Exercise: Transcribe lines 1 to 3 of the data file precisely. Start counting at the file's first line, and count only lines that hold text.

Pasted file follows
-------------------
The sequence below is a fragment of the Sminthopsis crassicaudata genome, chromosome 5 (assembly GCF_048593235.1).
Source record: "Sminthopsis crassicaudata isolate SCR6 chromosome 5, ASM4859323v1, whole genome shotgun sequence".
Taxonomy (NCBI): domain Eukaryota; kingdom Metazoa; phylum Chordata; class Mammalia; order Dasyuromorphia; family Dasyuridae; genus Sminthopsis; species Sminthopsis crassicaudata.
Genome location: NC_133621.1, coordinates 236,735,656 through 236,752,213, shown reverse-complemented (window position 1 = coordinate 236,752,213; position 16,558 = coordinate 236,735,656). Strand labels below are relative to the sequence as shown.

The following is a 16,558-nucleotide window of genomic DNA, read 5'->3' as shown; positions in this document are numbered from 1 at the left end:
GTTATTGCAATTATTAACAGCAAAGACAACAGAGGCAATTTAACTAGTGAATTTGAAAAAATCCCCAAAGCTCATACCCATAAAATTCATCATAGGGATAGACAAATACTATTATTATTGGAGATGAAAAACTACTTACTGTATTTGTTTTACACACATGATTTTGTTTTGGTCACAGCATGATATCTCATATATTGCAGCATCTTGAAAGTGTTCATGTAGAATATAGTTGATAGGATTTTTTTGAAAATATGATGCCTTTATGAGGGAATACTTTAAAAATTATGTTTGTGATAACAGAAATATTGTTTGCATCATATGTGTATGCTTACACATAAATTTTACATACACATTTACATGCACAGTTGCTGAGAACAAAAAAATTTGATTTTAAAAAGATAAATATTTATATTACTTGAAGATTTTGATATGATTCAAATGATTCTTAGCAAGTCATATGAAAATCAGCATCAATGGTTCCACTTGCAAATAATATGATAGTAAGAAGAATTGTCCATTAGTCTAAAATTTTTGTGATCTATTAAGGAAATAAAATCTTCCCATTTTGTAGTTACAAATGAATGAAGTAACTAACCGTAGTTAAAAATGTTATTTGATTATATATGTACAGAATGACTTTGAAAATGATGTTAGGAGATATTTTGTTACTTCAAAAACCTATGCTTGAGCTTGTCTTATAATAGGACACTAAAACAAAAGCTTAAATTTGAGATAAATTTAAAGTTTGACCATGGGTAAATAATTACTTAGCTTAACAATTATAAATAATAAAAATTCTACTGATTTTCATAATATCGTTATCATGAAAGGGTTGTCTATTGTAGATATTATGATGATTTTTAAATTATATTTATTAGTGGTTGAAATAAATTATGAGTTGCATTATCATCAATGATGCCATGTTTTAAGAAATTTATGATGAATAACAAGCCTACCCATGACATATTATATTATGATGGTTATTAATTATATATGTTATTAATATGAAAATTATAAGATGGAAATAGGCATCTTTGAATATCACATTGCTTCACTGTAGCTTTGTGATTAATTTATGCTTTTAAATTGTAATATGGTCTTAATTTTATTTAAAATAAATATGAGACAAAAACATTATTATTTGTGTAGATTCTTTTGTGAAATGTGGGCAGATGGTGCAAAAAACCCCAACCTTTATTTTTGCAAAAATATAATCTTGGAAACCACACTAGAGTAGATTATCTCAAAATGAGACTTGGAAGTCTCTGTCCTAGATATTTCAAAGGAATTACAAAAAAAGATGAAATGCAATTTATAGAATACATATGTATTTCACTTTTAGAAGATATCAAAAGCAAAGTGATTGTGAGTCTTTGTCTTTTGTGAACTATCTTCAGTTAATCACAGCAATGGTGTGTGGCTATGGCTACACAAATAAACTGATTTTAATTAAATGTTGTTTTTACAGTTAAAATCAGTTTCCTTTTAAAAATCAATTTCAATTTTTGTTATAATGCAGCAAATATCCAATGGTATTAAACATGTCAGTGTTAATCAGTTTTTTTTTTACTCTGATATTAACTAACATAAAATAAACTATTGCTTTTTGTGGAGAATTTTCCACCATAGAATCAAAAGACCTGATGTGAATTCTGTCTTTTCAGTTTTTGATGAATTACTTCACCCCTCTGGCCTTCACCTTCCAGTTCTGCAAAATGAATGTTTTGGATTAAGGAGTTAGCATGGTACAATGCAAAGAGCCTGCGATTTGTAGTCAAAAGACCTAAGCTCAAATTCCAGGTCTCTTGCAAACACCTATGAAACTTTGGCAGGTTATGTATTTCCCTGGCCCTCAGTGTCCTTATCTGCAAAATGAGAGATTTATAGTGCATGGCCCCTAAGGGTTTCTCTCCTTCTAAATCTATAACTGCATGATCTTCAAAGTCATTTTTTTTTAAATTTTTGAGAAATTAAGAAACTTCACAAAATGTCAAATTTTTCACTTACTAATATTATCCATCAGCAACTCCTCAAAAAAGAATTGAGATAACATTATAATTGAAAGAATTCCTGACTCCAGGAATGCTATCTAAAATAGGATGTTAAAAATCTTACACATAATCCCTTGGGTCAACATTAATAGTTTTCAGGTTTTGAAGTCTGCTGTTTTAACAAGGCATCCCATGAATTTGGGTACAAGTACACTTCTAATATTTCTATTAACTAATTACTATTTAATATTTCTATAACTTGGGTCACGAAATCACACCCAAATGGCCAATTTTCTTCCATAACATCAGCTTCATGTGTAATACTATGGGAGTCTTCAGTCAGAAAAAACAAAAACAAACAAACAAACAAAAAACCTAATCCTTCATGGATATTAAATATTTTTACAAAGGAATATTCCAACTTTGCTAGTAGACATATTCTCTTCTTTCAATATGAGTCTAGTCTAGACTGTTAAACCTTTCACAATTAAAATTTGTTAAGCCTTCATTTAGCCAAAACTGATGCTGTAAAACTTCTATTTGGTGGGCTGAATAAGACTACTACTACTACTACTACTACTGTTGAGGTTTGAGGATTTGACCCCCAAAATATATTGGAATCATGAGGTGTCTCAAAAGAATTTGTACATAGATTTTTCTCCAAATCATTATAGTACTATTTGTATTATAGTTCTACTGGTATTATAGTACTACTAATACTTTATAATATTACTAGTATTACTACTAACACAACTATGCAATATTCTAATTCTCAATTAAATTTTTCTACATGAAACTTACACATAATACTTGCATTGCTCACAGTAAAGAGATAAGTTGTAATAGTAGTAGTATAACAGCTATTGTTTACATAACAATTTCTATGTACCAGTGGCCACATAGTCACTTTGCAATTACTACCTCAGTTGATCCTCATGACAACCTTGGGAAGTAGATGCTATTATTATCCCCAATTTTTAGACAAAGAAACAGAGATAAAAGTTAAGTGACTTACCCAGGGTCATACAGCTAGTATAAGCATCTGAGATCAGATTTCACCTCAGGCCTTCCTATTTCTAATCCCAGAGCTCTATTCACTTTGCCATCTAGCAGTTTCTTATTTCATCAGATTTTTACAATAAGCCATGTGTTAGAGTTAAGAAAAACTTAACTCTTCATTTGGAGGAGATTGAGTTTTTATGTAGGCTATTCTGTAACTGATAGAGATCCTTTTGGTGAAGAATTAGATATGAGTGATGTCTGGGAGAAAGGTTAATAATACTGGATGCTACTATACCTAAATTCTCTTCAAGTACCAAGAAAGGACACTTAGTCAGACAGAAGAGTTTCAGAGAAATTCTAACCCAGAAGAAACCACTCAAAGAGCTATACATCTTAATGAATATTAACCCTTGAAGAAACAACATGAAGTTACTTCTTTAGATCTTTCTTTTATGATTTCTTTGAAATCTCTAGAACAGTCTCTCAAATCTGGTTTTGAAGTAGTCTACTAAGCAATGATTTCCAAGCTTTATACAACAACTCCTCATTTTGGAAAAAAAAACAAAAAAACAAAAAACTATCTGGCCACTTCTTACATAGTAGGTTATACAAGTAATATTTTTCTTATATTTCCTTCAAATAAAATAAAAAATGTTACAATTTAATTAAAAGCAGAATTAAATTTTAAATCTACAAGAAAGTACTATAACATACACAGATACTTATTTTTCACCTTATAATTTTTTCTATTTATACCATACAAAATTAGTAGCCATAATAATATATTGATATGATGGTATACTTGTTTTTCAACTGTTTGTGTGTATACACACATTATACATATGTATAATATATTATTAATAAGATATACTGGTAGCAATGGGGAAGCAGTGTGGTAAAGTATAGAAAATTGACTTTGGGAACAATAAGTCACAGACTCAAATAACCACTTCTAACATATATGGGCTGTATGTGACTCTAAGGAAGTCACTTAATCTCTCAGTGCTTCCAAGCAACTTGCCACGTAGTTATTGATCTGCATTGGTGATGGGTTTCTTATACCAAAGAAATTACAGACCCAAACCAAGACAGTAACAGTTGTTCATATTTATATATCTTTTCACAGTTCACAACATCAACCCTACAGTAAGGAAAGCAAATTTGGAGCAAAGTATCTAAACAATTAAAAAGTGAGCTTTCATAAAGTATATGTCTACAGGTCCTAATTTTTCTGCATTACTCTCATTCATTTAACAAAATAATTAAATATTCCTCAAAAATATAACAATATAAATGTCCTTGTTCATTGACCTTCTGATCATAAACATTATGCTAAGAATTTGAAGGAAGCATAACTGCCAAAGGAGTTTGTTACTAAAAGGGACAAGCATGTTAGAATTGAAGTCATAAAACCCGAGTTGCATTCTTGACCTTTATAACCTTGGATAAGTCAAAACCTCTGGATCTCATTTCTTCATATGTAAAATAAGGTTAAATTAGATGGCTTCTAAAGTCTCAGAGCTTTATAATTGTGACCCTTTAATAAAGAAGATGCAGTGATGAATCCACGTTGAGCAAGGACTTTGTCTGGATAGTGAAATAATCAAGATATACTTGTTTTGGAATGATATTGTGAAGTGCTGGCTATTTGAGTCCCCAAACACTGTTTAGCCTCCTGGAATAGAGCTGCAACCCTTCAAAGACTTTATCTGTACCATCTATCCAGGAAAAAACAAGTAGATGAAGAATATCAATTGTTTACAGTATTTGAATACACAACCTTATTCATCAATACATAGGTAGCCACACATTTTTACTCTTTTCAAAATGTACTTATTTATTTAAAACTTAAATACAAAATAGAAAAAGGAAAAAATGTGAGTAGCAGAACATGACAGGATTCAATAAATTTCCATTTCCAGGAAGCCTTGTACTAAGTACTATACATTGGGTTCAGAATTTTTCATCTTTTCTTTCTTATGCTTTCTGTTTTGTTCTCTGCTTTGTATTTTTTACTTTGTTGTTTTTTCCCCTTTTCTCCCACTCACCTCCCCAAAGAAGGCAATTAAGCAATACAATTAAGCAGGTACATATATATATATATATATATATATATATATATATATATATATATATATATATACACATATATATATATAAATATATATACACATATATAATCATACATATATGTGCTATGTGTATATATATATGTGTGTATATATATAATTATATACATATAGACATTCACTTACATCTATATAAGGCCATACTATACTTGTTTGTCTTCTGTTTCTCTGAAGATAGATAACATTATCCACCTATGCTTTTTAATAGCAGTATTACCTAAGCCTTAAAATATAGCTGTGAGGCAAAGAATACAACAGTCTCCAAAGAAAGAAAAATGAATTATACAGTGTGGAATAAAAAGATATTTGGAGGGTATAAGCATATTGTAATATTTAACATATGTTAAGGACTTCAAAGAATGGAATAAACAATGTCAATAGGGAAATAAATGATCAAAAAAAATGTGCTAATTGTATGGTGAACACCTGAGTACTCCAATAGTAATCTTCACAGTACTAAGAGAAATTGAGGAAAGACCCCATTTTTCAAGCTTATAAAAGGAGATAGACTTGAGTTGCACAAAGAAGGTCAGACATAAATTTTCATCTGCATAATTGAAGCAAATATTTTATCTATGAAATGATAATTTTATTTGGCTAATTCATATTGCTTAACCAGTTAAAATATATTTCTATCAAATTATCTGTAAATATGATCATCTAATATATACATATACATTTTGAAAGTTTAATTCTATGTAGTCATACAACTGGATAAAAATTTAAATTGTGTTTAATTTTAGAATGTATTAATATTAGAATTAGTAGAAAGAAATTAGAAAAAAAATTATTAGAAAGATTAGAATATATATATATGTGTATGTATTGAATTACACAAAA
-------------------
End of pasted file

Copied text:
The sequence below is a fragment of the Sminthopsis crassicaudata genome, chromosome 5 (assembly GCF_048593235.1).
Source record: "Sminthopsis crassicaudata isolate SCR6 chromosome 5, ASM4859323v1, whole genome shotgun sequence".
Taxonomy (NCBI): domain Eukaryota; kingdom Metazoa; phylum Chordata; class Mammalia; order Dasyuromorphia; family Dasyuridae; genus Sminthopsis; species Sminthopsis crassicaudata.